(RxWiki News) We think of antibiotics as something that will only bring us health – not harm. However a recent study is exploring a potential connection between a specific antibiotic and heart troubles.
For patients coping with infections of the lower respiratory tract, a certain type of antibiotic, called macrolides, often in the form of a specific medication, clarithromycin, is frequently prescribed.
In patients using these medications, researchers found a possible link to cardiovascular events in the long-term, including issues such as arrhythmia, heart failure and sudden cardiac death.
However, the authors of this study take care to stress that more research needs to be completed to confirm these findings.
"Learn breathing exercises to help with COPD symptoms."
Led by Stuart Schembri, MD, of the Ninewells Hospital in Dundee, UK, researchers looked at patients coping with an abrupt worsening of their chronic obstructive pulmonary disease (COPD) symptoms (known as an acute exacerbation) and patients with community-acquired pneumonia.
The study used data from two large datasets. The EXODUS (Exacerbations of Obstructive Lung Disease managed in UK Secondary care) study gathered information on 1,343 COPD patients from 12 UK hospitals between 2009 and 2011.
The researchers then looked at national death certification data to find instances of death and when cardiovascular-related causes were involved.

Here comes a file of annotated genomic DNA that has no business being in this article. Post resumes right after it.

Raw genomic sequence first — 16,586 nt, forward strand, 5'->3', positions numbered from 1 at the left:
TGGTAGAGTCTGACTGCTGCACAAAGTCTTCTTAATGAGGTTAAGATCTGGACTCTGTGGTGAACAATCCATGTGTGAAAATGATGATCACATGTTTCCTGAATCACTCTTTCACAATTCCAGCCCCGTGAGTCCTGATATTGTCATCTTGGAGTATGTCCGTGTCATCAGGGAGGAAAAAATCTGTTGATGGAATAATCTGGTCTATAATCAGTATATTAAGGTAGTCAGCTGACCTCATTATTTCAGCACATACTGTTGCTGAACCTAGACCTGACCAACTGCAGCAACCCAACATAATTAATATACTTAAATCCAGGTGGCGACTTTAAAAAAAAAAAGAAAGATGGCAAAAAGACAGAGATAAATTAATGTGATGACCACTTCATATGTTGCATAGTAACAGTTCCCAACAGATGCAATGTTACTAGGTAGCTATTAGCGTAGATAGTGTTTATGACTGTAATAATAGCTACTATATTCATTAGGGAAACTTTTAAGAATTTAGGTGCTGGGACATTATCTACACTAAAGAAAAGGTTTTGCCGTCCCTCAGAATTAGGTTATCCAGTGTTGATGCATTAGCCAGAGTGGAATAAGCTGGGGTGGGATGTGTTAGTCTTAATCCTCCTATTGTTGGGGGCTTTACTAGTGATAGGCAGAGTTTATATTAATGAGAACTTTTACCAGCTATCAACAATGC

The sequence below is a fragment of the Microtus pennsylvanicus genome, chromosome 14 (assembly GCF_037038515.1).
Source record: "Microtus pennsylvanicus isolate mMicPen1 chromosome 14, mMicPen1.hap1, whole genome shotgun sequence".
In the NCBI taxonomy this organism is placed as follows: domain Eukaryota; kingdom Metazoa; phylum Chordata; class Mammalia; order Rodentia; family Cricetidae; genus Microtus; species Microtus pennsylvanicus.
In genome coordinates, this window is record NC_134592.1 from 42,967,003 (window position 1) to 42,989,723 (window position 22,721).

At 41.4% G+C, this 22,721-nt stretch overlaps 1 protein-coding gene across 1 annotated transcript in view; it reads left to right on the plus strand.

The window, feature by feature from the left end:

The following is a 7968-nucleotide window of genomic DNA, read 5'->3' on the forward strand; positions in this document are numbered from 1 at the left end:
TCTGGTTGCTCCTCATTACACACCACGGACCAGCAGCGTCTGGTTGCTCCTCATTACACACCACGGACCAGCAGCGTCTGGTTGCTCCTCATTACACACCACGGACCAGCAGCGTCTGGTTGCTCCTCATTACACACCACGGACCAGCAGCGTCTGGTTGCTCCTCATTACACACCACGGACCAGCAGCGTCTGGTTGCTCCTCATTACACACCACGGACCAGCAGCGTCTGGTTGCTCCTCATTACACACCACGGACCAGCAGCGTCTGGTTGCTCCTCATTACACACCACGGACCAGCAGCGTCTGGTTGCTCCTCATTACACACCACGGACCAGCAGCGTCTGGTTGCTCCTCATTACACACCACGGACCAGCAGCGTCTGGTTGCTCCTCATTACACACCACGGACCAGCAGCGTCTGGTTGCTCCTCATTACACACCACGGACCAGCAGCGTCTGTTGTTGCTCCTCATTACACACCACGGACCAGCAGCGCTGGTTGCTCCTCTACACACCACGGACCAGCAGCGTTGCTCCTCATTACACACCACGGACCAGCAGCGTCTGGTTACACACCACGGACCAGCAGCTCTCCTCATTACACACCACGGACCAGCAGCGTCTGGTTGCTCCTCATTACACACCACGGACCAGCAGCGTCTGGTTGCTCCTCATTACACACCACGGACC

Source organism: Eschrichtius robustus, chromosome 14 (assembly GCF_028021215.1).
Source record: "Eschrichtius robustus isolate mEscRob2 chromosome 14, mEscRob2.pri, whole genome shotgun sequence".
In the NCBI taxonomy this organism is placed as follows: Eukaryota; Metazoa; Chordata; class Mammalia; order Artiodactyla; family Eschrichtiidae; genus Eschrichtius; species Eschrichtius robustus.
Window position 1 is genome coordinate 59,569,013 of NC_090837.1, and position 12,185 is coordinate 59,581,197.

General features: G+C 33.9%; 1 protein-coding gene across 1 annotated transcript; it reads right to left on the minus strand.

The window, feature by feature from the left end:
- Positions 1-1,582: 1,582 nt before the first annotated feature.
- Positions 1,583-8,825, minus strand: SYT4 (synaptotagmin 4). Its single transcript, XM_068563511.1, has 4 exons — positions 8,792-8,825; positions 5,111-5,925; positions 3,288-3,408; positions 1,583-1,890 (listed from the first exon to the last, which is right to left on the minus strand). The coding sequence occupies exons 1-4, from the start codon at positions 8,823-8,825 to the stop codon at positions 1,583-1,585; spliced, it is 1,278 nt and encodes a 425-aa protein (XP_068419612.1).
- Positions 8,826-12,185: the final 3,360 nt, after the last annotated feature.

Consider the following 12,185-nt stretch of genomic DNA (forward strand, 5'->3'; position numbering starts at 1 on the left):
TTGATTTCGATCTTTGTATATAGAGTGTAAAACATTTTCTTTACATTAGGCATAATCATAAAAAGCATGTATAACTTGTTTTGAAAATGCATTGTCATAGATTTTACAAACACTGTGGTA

The Edinburgh pneumonia cohort involved 1,631 community-acquired pneumonia patients at one Edinburgh hospital between 2005 and 2009. Instances of cardiovascular-related deaths were determined by reviewing patients’ case notes.
For both datasets, patients who used clarithromycin while in the hospital were compared with those who did not. Within one year, 268 of all the COPD patients and 171 of the pneumonia patients had returned to the hospital due to a heart issue.
After one year, 26 percent of the COPD patients prescribed clarithromycin experienced at least one cardiovascular event (73 out of 281 patients). This was compared to 18.4 percent of COPD patients who did not use the medicine (195 out of 1,062 patients).
In pneumonia patients prescribed clarithromycin, 12.6 percent were admitted to the hospital for at least one cardiovascular event (123 out of 980 patients), while the same was true for 7.4 percent of pneumonia patients not given the medicine (48 out of 651 patients).
This study differed from previous studies connecting heart problems and macrolides in that it did not focus only on patients with pre-existing risks for cardiovascular problems, and it looked beyond only the time when clarithromycin was being used.
“Evidence is accumulating for long term cardiovascular risks associated with macrolides. The role of antibiotics in exacerbations of chronic obstructive pulmonary disease is controversial, and no evidence from controlled trials suggests that macrolides are superior to the alternatives in this situation,” report the researchers.
However, they do report that macrolide use in pneumonia cases is more complicated, writing, “A large body of evidence suggests that short term mortality is reduced in patients receiving macrolides for severe community acquired pneumonia.”
Therefore, the benefits versus the risks still need to be explored in greater depth. The researchers take care to note that “Our findings require validation in independent datasets, especially from primary care settings and through randomized controlled trials of macrolides with long term follow-up.”
The study was published in March 2013 by the British Medical Journal. No conflicts of interest were reported.